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June 03, 2021

Comments

A little presumptuous with the title....?

It is not, nor ever was, meant to be an "anti-hacking" law.

Sure, hacking IS one aspect of the law, but to limit the law to ONLY hacking goes to the opposite extreme that the FBI wanted.

Hacking could be seen to fall into the "Fraud" part of the title of the act, leaving the "Abuse" portion of the title to cover more than mere hacking.

If Congress does anything, it should take the initiative to develop a comprehensive data privacy scheme instead of trying to shoehorn that sort of content into the CFAA where it doesn't belong. Not that I'm holding my breath of course!

Otherwise, I do appreciate this concise, lucid summary. Aside from the observation above, the only thing I take issue with is the suggestion at the very end that the CFAA isn't suited for the internet age. Properly construed, it already does that job perfectly well.

CRS also put out a report last fall on the CFAA noting a number of unresolved issues. So this decision on the "access" provisions is likely not the last we'll hear about the statute.

https://fas.org/sgp/crs/misc/R46536.pdf

@skeptical
I sure hope you're kidding. The whole point of the CFAA is to address hacking—the OP is totally correct on that score.

"hacking" is quite a broad category that certainly encompasses, among other things, both fraud and abuse. The former includes accessing systems through deceitful means. Social engineering is an example of this. However, I'd argue that the latter form of conduct—abuse—is really at the core of the hacking category. That includes things like exploiting a technical vulnerability to gain unauthorized access to a system or particular data on a system, altering or corrupting data, or compromising the functionality of a system.

If you have more to elaborate on what in your view the CFAA does cover aside from hacking, it'd be interesting to hear that.

-hr

hr,

I found the dissent in this case to be far more compelling than the majority opinion.

The dissent was a joke. Thomas either can't comprehend, or just refuses to acknowledge, that not every modern scenario has a meaningful analogy to the common law of property that was developed centuries ago. Especially when dealing with a very recent (speaking relatively) subject like computing, that should be exceedingly obvious.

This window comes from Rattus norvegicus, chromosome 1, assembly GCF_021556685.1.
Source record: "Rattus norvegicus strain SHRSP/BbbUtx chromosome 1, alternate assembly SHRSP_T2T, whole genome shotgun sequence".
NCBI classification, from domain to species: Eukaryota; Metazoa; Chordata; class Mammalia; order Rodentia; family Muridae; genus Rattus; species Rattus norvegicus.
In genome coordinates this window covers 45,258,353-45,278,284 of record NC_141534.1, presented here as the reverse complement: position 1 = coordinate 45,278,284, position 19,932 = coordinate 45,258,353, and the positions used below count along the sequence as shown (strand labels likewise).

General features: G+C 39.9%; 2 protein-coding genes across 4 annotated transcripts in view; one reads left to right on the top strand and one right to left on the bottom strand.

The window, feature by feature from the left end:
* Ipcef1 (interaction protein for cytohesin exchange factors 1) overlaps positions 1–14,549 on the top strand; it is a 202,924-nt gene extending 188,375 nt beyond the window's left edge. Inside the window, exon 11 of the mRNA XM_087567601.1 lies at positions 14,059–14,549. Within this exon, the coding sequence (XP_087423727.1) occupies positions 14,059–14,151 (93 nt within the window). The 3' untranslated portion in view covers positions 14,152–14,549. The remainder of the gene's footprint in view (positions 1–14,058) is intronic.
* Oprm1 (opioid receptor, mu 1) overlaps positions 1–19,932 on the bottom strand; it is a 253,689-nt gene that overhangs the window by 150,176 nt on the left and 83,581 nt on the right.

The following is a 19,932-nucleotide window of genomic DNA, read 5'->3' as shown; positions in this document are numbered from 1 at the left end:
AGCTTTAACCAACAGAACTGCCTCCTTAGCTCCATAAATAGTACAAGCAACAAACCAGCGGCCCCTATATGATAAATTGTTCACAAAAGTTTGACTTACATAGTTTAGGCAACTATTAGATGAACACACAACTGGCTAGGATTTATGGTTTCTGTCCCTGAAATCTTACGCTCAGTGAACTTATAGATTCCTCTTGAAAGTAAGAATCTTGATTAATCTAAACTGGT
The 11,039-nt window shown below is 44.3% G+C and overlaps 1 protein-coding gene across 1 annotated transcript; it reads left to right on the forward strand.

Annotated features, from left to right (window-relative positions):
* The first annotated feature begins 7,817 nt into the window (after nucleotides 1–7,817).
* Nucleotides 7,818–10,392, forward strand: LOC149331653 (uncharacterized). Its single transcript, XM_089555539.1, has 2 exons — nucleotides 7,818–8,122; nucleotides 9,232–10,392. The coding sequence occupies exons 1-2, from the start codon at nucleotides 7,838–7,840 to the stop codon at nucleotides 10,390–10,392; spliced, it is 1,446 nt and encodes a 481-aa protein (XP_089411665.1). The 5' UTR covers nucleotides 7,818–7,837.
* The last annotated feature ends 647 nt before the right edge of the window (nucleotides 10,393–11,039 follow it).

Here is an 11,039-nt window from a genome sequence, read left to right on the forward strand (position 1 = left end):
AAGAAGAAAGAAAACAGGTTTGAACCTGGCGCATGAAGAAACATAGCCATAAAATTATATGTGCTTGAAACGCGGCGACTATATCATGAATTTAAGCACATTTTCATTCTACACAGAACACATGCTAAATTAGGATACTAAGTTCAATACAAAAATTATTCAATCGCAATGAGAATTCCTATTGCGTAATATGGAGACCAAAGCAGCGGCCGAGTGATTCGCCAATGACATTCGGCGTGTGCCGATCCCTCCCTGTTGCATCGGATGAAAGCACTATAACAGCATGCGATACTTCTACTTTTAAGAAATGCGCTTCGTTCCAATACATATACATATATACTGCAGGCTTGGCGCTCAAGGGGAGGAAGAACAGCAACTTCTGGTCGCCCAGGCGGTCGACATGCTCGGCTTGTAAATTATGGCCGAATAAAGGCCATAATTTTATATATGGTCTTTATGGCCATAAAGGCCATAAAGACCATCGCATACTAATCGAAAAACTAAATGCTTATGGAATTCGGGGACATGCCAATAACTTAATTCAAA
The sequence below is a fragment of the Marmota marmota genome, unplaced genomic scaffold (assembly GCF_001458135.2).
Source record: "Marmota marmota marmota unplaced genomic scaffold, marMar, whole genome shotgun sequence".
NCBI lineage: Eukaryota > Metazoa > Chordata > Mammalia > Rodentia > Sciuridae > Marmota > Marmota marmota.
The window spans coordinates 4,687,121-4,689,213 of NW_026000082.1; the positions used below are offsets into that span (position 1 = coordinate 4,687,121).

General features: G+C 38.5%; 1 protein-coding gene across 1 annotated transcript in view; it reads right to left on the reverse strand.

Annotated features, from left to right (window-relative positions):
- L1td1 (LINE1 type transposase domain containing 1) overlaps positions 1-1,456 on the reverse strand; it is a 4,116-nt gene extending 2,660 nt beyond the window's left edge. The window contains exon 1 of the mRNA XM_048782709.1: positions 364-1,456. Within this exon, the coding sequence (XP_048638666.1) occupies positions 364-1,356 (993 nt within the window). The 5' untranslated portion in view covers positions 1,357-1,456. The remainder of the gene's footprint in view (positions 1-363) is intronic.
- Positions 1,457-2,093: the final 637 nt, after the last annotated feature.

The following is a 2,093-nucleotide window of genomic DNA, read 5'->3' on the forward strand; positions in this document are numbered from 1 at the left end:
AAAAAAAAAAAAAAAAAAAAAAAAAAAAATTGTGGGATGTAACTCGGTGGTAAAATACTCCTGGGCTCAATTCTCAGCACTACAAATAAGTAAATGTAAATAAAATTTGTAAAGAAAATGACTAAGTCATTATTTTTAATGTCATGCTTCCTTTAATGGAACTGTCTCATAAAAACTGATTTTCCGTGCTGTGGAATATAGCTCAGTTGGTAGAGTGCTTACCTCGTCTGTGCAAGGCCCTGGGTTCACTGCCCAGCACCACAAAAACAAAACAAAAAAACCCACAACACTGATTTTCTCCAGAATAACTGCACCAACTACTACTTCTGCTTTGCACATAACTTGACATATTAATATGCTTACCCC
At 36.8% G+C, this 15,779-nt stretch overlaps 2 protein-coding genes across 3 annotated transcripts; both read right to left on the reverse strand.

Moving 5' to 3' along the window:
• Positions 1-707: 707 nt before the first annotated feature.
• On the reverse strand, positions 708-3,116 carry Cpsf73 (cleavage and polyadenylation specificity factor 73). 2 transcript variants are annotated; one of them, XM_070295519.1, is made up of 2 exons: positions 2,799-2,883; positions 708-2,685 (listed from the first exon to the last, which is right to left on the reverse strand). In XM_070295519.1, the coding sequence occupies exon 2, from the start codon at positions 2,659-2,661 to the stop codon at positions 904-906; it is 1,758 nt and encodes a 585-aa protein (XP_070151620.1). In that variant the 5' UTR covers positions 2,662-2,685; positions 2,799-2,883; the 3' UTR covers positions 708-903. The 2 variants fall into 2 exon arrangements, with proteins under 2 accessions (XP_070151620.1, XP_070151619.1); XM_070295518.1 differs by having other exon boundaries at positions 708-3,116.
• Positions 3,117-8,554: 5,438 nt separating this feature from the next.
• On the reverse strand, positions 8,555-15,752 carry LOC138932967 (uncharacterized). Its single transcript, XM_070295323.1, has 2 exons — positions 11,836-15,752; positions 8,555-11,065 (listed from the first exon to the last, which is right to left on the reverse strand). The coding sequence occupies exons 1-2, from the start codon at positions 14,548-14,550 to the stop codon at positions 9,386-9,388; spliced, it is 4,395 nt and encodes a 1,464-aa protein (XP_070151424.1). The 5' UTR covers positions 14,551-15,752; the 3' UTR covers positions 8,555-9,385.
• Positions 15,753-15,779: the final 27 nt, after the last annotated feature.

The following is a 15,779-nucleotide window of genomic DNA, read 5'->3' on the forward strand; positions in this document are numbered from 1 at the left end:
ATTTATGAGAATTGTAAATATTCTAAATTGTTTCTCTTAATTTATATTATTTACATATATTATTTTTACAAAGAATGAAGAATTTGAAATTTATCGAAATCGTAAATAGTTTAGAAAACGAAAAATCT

And it's ironic because the misconduct that Van Buren unquestionably did commit—the invasion of sensitive personal information—also lacks a viable common law analog. Presumably, Thomas' moral outrage over the data privacy violation was a factor that inspired him to dissent. So you have the irony of using unworkable common law analogies to twist a statute to cover conduct that itself wasn't addressed at common law.

Alito's joining the dissent is also sort of ironic, or maybe a bit puzzling. In U.S. v. Jones, a big part of his concurrence was devoted to criticizing the futility of Scalia's majority opinion relying on common law analogies when faced with facts involving highly technical subjects. We all remember Alito's great quip about "tiny constables." But in this case, he joins on with a dissent taking the exact same approach he previously—and rightly—criticized.

Roberts' join is also a bit surprising, considering his opinions in Bond and McDonnell narrowing the scope of other federal criminal statutes. But he has a soft spot for data privacy as shown by Carpenter, so maybe that explains it.

In all fairness to Thomas, let me just point out one area where I actually think he was sort of correct.

At the top of his dissent p. 8 / start of section I.B.3, he does in fact do a fairly good job of noting how the majority's construction leads to some apparently inconsistent outcomes. But I have to qualify my praise a little. The inconsistencies, such as they are, don't arise because the majority is wrong. Rather, while the majority is right, its decision is incomplete because, at FN8, it refuses to address the distinction between technical and policy-based access restrictions. Had the majority gone the distance—and I recognize it might have had reasons for not doing so—I think the inconsistencies could have been avoided. But I do give Thomas a little credit for pointing them out.

-hr

I think that you may be too enamored with how you want to portray a dependence on analogy. Sure, analogies are used - but I do not see misuse as you seem to want to see.

I also think that you presume your own conclusion (that the law is strictly an "anti-hackers" law.

It simply is not, given that it is written to include those who need not have hacked to have access.

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